Published: Wed, December 05, 2018
Global Media | By Derrick Guzman

British government forced to back down in Brexit legal advice row

British government forced to back down in Brexit legal advice row

"UltImately the Government must give a final say through a People's Vote, with the option to remain in the European Union".

Leader of the House of Commons Andrea Leadsom announced the Government will publish the "final and full" legal advice provided by Attorney General Geoffrey Cox on Prime Minister Theresa May's Brexit deal tomorrow.

Responding to the result, the ruling Conservative Party's Leader of the House of Commons Andrea Leadsom said the government meant to publish the advice on Wednesday.

They put forward a motion, which was backed by 311-293 in a vote, that found ministers in contempt of Parliament and ordered the immediate publication of the advice.

The unprecedented defeat was compounded when the government lost another key vote on the power MPs would have if May's Brexit deal is voted down next Tuesday.

In yet another blow to Theresa May's Brexit plans, MPs voted on Tuesday in favour of getting a "meaningful vote" if the Prime Minister's proposals are voted down.

The vote has little direct impact on the Brexit debate, but reflects mounting tension between the government and Parliament over the next steps in the U.K.'s exit.

Critics of Brexit suspect that these documents must contain predictions that Brexit will not go as well as May's government has been predicting, since they were not released immediately.

May planned open the debate by arguing that members of Parliament must back the agreement to deliver on the voters' decision to leave the European Union and "create a new role for our country in the world".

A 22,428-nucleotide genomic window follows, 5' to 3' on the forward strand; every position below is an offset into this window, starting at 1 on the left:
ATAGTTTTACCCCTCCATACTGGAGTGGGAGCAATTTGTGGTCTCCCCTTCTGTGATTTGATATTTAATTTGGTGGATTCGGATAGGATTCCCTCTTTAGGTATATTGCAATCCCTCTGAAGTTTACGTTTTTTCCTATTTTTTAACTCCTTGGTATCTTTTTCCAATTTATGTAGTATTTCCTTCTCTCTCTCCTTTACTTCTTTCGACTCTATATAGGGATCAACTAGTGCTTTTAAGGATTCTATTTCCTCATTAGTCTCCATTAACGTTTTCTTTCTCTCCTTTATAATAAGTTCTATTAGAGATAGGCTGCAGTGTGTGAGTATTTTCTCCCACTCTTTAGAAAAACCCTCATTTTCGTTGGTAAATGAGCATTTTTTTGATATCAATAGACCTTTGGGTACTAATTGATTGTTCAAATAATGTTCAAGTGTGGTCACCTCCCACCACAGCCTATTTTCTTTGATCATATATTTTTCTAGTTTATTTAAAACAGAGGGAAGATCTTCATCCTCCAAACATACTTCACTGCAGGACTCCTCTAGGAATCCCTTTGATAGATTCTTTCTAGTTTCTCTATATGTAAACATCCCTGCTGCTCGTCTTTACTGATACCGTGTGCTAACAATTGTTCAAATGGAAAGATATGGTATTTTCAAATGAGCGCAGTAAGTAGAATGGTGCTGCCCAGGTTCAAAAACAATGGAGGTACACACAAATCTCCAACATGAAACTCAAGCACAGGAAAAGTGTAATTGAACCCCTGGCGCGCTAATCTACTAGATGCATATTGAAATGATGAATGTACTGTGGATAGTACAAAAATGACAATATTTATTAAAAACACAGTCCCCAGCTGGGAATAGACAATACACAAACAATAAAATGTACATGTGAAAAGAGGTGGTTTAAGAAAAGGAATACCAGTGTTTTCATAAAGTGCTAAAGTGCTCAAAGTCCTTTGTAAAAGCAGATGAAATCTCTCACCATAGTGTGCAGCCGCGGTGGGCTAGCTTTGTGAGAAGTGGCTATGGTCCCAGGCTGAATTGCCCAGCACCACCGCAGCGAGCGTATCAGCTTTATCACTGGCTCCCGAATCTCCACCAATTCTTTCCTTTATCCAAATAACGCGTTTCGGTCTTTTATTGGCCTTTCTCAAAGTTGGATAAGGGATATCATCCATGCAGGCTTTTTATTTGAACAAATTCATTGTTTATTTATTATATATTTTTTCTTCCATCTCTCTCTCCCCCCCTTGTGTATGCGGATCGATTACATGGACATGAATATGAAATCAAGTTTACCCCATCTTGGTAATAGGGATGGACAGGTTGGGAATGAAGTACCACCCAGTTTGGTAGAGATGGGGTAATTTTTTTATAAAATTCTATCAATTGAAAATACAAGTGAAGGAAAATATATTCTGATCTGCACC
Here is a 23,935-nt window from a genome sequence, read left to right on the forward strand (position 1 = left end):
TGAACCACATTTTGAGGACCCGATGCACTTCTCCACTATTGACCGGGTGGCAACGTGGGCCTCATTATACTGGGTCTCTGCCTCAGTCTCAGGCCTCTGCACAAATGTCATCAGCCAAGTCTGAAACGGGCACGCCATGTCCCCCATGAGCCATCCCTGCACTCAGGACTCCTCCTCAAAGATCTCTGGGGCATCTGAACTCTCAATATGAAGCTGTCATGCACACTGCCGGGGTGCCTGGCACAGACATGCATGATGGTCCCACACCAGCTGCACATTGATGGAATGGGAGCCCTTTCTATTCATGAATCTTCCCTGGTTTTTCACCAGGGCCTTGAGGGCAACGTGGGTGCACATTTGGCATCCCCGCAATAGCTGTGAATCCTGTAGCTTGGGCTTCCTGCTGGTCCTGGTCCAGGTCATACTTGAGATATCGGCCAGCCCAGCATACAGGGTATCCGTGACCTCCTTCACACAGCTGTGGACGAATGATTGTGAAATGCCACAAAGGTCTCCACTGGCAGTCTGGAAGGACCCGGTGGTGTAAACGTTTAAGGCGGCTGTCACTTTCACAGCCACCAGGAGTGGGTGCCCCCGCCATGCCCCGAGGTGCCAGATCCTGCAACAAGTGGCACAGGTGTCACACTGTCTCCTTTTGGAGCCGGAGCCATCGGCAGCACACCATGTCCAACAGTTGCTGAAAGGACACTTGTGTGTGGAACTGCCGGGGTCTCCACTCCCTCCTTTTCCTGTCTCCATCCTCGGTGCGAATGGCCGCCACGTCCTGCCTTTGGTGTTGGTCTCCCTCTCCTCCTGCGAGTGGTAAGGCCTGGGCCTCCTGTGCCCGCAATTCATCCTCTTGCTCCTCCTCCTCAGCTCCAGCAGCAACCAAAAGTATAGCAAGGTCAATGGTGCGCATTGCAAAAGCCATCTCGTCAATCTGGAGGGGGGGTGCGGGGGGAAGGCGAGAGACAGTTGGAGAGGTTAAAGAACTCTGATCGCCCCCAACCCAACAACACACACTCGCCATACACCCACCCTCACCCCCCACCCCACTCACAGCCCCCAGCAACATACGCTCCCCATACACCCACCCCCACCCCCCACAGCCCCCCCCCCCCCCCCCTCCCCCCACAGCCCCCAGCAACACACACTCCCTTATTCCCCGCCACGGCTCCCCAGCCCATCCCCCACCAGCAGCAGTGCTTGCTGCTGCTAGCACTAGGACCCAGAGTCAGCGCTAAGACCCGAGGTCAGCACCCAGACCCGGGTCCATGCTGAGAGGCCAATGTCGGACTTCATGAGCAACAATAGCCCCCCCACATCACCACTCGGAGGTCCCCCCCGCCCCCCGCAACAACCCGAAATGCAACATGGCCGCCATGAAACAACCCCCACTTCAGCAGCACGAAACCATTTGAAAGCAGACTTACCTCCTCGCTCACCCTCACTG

If she loses, May could call for a second vote on the deal.

The Labour Party and others, including the DUP, said that the vote is so important for the future of the country that lawmakers should be able to see any detailed legal warnings concerning parts of the withdrawal agreement.

"But the reality remains that we have an unsatisfactory procedure to resolve differences of opinion in this House, if and obviously, it's an if, we come to a point where the Government does not succeed on its motion and the opportunity exists this afternoon to cure that anomaly".

The first day of debate has been overshadowed by concerns surrounding the government's legal advice on May's Brexit deal - which was not published in full and shared with government officials.

But that was not true, given the House of Commons vote, the advocate general said.

It's an embarrassing defeat for Theresa May's government, who now face five days of Brexit debate, before the crunch vote on the deal agreed with the European Union on December 11. "But I didn't play to gallery, I focused on getting a deal, that honours the referendum, sets us on course for a bright future and I did so through painstaking hard work".

One of those to back the motion, Oliver Letwin, said he believed the majority opinion of the Commons was that a no-deal exit would be "catastrophic" for the UK.

"This is a bad failure of negotiation by this Government", he added.

"I promise you today that this is the very best deal for the British people and I ask you to back in the best interest of our constituents and our country".

"I never said this deal was ideal, it was never going to be".

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